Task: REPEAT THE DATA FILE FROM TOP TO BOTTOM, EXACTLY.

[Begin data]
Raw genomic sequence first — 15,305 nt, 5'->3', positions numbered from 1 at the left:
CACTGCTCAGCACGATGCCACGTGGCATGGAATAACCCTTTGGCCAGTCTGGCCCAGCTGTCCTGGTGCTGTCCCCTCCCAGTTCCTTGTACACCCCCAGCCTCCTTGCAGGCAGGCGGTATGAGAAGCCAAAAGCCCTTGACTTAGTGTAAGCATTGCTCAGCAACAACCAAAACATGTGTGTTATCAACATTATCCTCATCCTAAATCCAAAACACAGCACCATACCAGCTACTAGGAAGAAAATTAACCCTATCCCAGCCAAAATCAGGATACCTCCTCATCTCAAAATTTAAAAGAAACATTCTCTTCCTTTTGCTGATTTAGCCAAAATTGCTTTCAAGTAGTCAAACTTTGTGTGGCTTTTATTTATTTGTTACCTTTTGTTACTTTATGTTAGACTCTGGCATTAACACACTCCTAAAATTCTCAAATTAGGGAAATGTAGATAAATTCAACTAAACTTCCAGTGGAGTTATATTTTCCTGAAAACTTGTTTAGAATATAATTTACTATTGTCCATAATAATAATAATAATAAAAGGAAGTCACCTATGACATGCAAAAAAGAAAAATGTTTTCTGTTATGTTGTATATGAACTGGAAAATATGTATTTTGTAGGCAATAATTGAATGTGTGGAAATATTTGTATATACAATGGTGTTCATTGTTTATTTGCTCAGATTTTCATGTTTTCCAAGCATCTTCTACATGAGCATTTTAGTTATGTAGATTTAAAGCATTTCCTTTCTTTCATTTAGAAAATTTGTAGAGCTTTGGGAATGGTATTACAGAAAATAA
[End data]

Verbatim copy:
Raw genomic sequence first — 15,305 nt, 5'->3', positions numbered from 1 at the left:
CACTGCTCAGCACGATGCCACGTGGCATGGAATAACCCTTTGGCCAGTCTGGCCCAGCTGTCCTGGTGCTGTCCCCTCCCAGTTCCTTGTACACCCCCAGCCTCCTTGCAGGCAGGCGGTATGAGAAGCCAAAAGCCCTTGACTTAGTGTAAGCATTGCTCAGCAACAACCAAAACATGTGTGTTATCAACATTATCCTCATCCTAAATCCAAAACACAGCACCATACCAGCTACTAGGAAGAAAATTAACCCTATCCCAGCCAAAATCAGGATACCTCCTCATCTCAAAATTTAAAAGAAACATTCTCTTCCTTTTGCTGATTTAGCCAAAATTGCTTTCAAGTAGTCAAACTTTGTGTGGCTTTTATTTATTTGTTACCTTTTGTTACTTTATGTTAGACTCTGGCATTAACACACTCCTAAAATTCTCAAATTAGGGAAATGTAGATAAATTCAACTAAACTTCCAGTGGAGTTATATTTTCCTGAAAACTTGTTTAGAATATAATTTACTATTGTCCATAATAATAATAATAATAAAAGGAAGTCACCTATGACATGCAAAAAAGAAAAATGTTTTCTGTTATGTTGTATATGAACTGGAAAATATGTATTTTGTAGGCAATAATTGAATGTGTGGAAATATTTGTATATACAATGGTGTTCATTGTTTATTTGCTCAGATTTTCATGTTTTCCAAGCATCTTCTACATGAGCATTTTAGTTATGTAGATTTAAAGCATTTCCTTTCTTTCATTTAGAAAATTTGTAGAGCTTTGGGAATGGTATTACAGAAAATAA